Moscow is a big city. Get around while studying abroad by renting bikes or scooters. Below are some experiences that SRAS students have had in doing just that with various rental points.
Walking throughout the big city of Moscow can be extremely tiring sometimes, especially if one is simply trying to explore an area nearby or wants to quickly cover distance to see an interesting spot farther away. Hunter, Miles and I fell into the former group when we decided to rent bicycles and ride around the city for a few hours one beautiful, warm day after class. The bike rental shop we found, called Крути педали (Kruti Pedali – the name means “turn the pedals” in Russian), is located directly off of Университетский проспект (University Prospect). If you are arriving from the Университет (Universitet) metro station or the Академическя (Akademicheskaya) metro station, it is an easy 20 minute walk from either. Once you are looking directly at Университетский проспект, д. 6, корп. 1, Крути педали is found on the bottom floor of the left-hand side of the building.
Крути педали is a small, one-room shop with bikes hanging from all four walls. When they are open, the employees always keep a few bicycles lined up on the sidewalk out front of the store to attract customers. To rent bikes from Крути педали, you simply show up and speak with one of employees standing outside. The employees that we have encountered were not able to speak English. However, if you do not understand the rental prices or need to ask a question, they are able to write down numbers and point in the direction you may need. When Hunter and I went to ask for prices, we were handed a brochure written in Russian. The brochure listed the different rental rates, biking paths that one can take as well as information on bike safety.
Prices are given for by the hour or for multiple days, if you want to keep it awhile.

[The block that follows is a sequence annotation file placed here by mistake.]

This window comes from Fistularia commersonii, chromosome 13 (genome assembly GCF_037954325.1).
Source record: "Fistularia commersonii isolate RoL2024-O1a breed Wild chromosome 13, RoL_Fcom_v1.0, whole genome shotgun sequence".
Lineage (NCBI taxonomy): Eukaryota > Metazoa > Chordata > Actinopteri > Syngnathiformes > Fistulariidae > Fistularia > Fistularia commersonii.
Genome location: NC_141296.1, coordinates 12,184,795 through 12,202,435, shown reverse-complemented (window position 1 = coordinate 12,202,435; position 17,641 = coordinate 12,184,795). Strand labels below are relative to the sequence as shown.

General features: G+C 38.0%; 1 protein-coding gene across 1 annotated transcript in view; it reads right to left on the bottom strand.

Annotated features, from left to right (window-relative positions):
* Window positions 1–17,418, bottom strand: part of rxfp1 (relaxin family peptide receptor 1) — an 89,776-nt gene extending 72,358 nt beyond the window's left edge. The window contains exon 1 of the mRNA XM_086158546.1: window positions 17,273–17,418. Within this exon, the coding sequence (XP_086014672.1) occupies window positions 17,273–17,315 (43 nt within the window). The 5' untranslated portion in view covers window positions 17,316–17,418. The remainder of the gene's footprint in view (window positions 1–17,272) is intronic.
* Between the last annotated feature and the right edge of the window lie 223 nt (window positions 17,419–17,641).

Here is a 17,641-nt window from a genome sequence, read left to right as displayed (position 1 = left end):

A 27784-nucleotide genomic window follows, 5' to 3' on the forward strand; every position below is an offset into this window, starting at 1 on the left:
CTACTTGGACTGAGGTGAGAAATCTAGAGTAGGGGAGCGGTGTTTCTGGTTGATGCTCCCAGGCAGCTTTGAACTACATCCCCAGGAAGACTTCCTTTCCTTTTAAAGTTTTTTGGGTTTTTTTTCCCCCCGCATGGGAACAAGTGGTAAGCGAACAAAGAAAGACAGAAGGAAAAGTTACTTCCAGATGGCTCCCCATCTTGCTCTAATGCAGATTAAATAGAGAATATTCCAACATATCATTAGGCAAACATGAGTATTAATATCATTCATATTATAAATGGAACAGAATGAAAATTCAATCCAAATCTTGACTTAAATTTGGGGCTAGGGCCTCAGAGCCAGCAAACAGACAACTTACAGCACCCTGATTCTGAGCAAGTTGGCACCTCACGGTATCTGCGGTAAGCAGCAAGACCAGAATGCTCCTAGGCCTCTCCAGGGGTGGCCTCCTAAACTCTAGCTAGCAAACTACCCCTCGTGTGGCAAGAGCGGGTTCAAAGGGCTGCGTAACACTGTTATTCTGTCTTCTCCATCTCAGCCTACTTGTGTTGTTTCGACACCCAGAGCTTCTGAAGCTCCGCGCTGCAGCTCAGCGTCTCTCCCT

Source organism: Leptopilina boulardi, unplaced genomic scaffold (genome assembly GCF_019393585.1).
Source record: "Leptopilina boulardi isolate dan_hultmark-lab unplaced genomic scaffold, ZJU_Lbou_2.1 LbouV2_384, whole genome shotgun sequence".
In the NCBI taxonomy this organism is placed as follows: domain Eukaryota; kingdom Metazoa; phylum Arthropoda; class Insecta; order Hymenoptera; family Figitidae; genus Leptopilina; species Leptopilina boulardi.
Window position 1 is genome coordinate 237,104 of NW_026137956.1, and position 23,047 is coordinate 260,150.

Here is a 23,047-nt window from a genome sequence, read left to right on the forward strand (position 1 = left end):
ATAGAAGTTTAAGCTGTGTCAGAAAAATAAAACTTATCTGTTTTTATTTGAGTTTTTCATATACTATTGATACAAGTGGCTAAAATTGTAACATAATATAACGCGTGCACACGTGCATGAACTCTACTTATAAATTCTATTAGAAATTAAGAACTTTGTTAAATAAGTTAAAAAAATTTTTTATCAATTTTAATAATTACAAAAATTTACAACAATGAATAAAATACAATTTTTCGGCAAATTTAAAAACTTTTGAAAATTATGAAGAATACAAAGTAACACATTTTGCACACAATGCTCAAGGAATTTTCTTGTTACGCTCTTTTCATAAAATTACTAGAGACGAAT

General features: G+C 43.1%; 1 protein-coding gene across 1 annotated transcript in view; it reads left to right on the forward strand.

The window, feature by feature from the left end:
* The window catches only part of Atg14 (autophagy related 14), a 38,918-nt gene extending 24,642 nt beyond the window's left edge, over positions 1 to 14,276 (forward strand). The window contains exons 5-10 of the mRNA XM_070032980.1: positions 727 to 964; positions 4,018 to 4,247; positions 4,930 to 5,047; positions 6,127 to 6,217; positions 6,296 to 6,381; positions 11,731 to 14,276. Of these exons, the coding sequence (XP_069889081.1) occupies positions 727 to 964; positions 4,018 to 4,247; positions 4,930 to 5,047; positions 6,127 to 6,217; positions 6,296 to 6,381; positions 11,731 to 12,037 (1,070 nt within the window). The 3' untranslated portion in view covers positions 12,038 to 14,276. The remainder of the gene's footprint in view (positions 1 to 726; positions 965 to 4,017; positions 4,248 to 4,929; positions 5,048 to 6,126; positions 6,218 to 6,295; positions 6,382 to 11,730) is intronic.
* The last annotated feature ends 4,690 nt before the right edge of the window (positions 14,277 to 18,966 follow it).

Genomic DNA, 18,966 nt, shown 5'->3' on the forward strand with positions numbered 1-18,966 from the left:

After you arrive and choose your bike, you do not pay for your rental immediately. The employees gather one license, passport or other official ID from your group to keep as collateral while you are out with the bike rentals. The actual payments for the bikes are made after you return with the bike to the shop. In this way, they know how much to charge based on the amount of time you spent riding their bicycles.
Крути педали offers bicycles in all shapes and sizes, including a city bicycles (easy-riders), mountain bicycles and tandem bicycles. We three chose a mountain bike style because they already had a few sitting out in front of the shop. The employees made sure to fill up the tires with air before allowing us to continue on our adventure. Be sure to pay attention to their hours if you would like to rent bikes because during the week the shop is only open from 4:00pm to midnight, but on the weekends the time is extended to 11:00am to midnight. Being in Russia, I have found that it is more enjoyable to ride later in the day because the sun has warmed up the air, and there are many more Russian people walking about to people-watch as you ride along!
When we rented our bikes around 5:00pm that day, we decided to go to the park to ride down the steep paths in the shade of the big trees. The park where we began is called Воробьёвы горы (Vorobyovy Gory; Sparrow Hills) and it is located about a 5 to 10 minute bike ride from Крути педали and even closer to Moscow State University. After speeding downhill and weaving in and out of Russian pedestrians, we found ourselves passing straight through the park to the large paved walkway that follows along the Moscow River passing by the Воробьёвы го́ры metro station.